The world is capable of unity as well.  In Acts 7, when Stephen testified that he saw the heavens opened and Jesus standing at the right hand of God (v. 56), those who were about to stone him "...cried out with a loud voice, stopped their ears, and ran at him with one accord..." (v. 57) The same word used for the disciples being of "one accord" is the same word used in Acts 7 refering to those who stoned Stephen.  Lets not forget the most prominent example of men being of one accord in the Old Testament, the building of the Tower of Babel. God had to intervene or else, as God said, "...Indeed the people are one, and they all have one nothing that they propose to do will be withheld from them." (Gen. 11: 6) Yes, the world is capable of unity. Jesus told His disciples that the world loves its own because its own are of the world. Today, the most powerful tool for the creation and maintenence of worldly unanimity of thought is the media. It is so powerful that it is Satan's greatest weapon to cause Christian youths to abandon holiness and the Faith altogether.  It is only through Christian unity that disciples can be made and be trained to endure.

How is this unity achieved?  In Rom. 12 and Eph. 4, Paul uses the unity of the human body as a picture of how unity should operate in the Church.  These verses are usually commented on in terms of the spiritual gifts listed in them and how they are to be exercised harmoniously within the Church.  Yet it is the context in which the verses listing spiritual gifts appear that one finds an answer to the question I have just asked.  Lets take Rom. 12.  The verses concerning spiritual gifts are Rom. 12: 4-8. But let's examine the verses that precede and follow this passage.  Rom. 12: 1-3 reads, "I beseech you therefore, bretheren, by the mercies of God, that you present your bodies a living sacrifice, holy, acceptable to God, which is your reasonable service.  And do not be conformed to this world, but be transformed by the renewing of the mind, that you may prove what is that good and acceptable and perfect will of God.  For I say, through the grace given to me, that everyone who is among you, not to think of himself more highly than he ought to think, but to think soberly, as God has dealt to each one a measure of faith."  In the verses following Rom. 12: 4-8 we read, "Let love be without hypocrisy.  Abhor what is evil.  Cling to what is good.  Be kindly affectionate to one another with brotherly love, in honor giving preference to one another; not lagging in diligence, fervent in spirit, serving the Lord; rejoicing in hope, patient in tribulation, continuing steadfastly in prayer; distributing to the needs of the saints, given to hospitality.  Bless those who persecute you; bless and do not curse.  Rejoice with those who rejoice, and weep with those who weep.  Be of the same mind toward one another.  Do not set your mind on high things, but associate with the humble. Do not be wise in your own opinion...If it is possible, as much as depends on you, live peacefully with all men...Do not be overcome by evil, but overcome evil with good." (Rom. 12: 9-16, 18,21) The key to Christian unity is our attitude and treatment of each other. One can find a similiar context in Eph. 4.  A good biblical word for this kind of unity: holiness.  Where holiness is absent in the Church, it will result in division: "For where there are envy and strife, and divisions among you, are you not carnal and behaving like mere men?" 1Cor 3:3. There can be no personal purity without the holiness which produces unity among brothers and sisters.  Not only will personal purity be impossible without holiness, but the entire Church will suffer division as well as backsliding among the redeemed as only a unified Church can encourage one another (Heb. 10:25).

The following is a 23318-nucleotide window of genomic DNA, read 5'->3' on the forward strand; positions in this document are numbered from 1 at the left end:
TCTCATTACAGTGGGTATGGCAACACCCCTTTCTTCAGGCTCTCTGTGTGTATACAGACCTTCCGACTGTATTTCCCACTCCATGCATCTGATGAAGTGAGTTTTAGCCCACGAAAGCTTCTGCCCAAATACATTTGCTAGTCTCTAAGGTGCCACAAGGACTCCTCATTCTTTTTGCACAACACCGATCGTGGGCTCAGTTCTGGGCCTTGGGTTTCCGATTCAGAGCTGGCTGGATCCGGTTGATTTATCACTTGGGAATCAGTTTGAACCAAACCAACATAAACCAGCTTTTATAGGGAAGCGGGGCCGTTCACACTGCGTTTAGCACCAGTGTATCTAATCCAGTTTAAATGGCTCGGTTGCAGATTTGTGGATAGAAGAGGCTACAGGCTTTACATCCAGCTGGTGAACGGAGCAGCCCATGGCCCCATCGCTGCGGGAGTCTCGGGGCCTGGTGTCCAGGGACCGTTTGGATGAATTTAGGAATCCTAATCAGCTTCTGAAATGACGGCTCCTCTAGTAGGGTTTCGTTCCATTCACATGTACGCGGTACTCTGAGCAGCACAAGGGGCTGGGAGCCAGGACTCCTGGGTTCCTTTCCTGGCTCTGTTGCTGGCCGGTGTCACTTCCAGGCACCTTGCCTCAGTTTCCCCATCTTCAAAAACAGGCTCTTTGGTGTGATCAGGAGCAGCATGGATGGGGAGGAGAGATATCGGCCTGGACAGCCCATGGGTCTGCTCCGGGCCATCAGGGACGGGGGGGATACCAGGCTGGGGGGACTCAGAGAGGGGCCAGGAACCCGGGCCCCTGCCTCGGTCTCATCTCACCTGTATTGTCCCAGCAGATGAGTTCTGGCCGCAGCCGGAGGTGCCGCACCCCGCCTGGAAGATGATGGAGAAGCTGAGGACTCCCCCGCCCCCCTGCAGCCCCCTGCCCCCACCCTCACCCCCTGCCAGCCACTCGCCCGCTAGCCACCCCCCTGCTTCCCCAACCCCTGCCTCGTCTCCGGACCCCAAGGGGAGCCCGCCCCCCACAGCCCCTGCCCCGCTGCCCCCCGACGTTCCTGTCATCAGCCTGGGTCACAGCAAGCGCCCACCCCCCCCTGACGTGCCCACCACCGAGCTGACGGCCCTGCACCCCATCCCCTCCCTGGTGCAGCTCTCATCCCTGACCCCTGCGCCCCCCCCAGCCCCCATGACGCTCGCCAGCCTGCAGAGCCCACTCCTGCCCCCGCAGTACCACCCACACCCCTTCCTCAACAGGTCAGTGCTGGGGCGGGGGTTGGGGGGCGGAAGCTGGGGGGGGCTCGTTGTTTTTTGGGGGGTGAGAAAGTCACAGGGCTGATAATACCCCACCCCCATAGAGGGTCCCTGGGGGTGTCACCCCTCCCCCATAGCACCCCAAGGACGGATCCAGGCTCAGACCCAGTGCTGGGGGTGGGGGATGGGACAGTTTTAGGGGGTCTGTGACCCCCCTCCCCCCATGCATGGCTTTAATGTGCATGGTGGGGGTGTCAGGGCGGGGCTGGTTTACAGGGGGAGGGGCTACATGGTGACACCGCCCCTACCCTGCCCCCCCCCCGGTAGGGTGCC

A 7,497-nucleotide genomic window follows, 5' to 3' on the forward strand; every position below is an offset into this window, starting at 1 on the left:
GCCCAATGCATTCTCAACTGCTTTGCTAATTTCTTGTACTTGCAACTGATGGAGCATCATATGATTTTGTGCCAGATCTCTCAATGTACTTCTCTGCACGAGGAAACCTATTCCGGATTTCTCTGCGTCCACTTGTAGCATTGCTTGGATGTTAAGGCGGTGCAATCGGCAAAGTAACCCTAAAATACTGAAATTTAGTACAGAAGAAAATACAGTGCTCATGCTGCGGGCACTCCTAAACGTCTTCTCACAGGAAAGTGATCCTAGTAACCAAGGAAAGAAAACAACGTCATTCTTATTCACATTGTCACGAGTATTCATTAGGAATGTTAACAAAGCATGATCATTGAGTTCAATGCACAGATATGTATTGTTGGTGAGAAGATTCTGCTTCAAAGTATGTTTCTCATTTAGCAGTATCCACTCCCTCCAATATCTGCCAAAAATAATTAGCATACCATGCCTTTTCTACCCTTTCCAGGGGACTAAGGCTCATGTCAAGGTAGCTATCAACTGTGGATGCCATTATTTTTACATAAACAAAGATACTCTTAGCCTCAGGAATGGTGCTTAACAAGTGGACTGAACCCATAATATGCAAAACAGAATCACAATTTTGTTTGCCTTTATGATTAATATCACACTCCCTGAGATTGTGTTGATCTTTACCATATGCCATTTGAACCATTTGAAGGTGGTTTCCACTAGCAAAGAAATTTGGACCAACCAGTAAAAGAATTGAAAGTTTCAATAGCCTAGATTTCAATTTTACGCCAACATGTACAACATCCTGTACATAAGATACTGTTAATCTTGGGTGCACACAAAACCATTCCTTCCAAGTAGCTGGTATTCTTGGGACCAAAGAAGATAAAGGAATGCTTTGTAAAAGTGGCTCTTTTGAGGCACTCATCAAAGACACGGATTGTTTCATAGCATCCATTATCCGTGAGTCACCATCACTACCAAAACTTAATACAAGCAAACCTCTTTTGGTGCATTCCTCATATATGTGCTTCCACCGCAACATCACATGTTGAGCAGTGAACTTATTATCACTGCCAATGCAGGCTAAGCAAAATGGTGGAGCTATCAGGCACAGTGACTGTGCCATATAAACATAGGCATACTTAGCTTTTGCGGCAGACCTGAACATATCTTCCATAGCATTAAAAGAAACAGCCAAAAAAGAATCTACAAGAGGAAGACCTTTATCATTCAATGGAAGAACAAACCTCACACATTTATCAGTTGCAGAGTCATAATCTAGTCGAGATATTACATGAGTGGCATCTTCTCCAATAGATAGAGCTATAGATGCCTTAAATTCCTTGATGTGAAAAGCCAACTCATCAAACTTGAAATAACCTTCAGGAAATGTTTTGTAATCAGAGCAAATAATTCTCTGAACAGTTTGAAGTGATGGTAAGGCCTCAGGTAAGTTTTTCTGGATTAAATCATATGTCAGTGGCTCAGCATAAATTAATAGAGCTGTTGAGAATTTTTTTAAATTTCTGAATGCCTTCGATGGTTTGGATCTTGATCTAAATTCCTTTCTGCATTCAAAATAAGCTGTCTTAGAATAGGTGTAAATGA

Christian unity is to be fought for.  Paul warns us, "Note those which cause divisions and offenses contrary to the doctrine which you have learned, and avoid them." (Rom. 16:17)  Yes, right doctrine does divide.  But it appears that the doctrine the Apostles of the early Church taught did not consist solely of orthodox opinions, but also holiness in heart leading to Christian unity. In 19th century America, revivals were not sectarian, but reached beyond denominational boundries.  The Chinese Christian Brother Yun laments divisions within the Chinese Church fostered by Western Christians.  The Underground Church in China had experienced biblical unity until certain Christian groups began sending partisan theological literature along with clandestine shipments of Bibles. Such activity has fostered division in the face of persecution by the Chinese government.  If those sending this literature continue to do so with full knowledge of the divisions they cause, then this is evidence that no matter how theologically orthodox they are, they are not operating in the holiness that produces Christian unity, which is Jesus' will for His Church. 

(All Scripture quotations are taken from the NKJV.)